JPMorgan Chase, the bank where Bernard Madoff kept his clients’ money, said in a court filing on Tuesday that it had no legal obligation to figure out that the Ponzi king’s investment scheme was a fraud. The bank also challenged trustee Irving Picard’s legal standing to bring the case. JPMorgan said that as the trustee for Madoff’s company, Mr. Picard, of Baker & Hostetler, had no authority to bring what amounted to “an enormous backdoor class action” on behalf of Madoff’s customers. JPMorgan said the case should be tossed out of bankruptcy court and brought instead in federal district court, where the two sides could fight it out before a jury. The request to move the case is pending before Southern District Bankruptcy Judge Burton R. Lifland and is not likely to be acted on immediately.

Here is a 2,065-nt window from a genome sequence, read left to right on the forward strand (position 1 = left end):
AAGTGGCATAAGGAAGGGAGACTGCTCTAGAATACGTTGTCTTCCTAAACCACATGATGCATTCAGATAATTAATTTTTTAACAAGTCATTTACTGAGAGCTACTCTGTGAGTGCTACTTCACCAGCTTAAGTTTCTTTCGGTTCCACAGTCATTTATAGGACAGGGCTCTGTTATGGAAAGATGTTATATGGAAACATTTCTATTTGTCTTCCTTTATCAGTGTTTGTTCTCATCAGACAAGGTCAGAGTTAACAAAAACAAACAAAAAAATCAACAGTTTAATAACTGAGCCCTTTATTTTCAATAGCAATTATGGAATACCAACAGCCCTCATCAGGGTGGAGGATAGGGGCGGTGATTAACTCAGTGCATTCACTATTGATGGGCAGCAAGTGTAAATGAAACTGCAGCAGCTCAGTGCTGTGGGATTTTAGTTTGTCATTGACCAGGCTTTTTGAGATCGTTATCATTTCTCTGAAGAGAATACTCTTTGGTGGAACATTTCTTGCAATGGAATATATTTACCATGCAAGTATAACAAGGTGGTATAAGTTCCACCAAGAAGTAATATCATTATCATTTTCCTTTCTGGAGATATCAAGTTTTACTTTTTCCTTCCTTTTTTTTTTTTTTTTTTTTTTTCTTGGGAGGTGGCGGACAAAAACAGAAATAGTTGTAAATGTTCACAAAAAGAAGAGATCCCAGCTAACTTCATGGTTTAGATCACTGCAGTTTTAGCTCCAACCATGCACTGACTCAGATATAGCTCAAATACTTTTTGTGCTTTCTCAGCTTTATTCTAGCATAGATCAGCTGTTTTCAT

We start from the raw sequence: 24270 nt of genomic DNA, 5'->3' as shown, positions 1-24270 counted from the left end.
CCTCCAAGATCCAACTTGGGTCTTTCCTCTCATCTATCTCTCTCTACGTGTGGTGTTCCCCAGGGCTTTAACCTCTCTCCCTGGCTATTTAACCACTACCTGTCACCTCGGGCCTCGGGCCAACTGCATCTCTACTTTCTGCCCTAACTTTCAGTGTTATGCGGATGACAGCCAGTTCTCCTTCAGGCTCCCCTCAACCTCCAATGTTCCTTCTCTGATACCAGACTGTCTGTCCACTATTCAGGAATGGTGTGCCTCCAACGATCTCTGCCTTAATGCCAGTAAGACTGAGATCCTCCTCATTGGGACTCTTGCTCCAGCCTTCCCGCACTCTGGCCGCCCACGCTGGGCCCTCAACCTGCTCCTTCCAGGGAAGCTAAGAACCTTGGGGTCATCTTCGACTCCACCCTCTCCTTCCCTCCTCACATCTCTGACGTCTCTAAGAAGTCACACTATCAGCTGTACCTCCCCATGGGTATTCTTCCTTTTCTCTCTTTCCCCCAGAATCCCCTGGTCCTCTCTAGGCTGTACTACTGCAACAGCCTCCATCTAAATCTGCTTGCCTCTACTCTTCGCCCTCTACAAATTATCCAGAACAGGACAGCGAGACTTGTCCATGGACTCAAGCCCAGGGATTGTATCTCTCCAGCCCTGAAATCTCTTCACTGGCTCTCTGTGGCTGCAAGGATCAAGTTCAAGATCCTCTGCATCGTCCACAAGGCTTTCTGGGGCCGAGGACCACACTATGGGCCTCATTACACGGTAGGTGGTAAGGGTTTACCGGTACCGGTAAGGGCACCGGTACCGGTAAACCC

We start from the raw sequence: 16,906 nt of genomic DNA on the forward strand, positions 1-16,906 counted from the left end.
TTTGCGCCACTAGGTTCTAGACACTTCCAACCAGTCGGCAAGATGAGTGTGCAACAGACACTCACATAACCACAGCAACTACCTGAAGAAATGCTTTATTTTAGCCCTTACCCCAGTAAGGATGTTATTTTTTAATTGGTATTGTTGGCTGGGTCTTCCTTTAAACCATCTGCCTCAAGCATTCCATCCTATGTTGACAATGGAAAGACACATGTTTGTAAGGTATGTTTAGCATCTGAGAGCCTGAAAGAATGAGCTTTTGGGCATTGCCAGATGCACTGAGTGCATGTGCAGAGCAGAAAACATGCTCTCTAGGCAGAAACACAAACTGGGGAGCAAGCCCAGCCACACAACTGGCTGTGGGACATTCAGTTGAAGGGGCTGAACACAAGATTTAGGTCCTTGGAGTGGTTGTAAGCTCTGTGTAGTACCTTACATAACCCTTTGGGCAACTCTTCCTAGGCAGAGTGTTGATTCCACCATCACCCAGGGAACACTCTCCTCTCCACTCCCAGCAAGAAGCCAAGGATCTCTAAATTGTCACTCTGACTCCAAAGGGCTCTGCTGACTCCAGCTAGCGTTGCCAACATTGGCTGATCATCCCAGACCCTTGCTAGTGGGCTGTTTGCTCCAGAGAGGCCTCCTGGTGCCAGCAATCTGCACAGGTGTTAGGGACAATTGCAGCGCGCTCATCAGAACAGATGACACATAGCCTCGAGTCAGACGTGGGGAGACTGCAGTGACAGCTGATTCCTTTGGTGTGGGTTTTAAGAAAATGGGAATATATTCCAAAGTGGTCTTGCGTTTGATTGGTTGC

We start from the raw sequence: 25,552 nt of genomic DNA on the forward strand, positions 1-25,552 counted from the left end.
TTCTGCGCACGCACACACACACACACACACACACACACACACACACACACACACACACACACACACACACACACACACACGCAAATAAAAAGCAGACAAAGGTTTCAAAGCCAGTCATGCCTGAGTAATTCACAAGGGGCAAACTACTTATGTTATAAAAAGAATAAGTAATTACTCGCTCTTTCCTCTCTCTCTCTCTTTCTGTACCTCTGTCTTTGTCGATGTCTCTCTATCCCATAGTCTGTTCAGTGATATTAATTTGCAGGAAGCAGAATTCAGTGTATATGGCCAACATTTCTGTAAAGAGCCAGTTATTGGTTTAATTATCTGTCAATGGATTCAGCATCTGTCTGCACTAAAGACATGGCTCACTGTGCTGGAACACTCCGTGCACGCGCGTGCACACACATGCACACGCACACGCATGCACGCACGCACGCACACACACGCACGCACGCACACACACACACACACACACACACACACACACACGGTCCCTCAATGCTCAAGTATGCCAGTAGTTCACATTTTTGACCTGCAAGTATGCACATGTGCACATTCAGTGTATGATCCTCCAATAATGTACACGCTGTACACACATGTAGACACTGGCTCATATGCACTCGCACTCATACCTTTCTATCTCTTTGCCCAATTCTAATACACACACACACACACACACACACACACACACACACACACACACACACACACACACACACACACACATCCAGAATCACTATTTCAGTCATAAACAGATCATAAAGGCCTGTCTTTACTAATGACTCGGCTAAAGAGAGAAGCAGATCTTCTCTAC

The bank is defending itself against a $6.4 billion lawsuit filed this month by the court-appointed trustee trying to restore all of the money Mr. Madoff stole to its rightful owners. In the suit, Picard v. JPMorgan Chase, 10-4932, Mr. Picard claimed the bank had suspected for years that something was amiss with Mr. Madoff’s operation.

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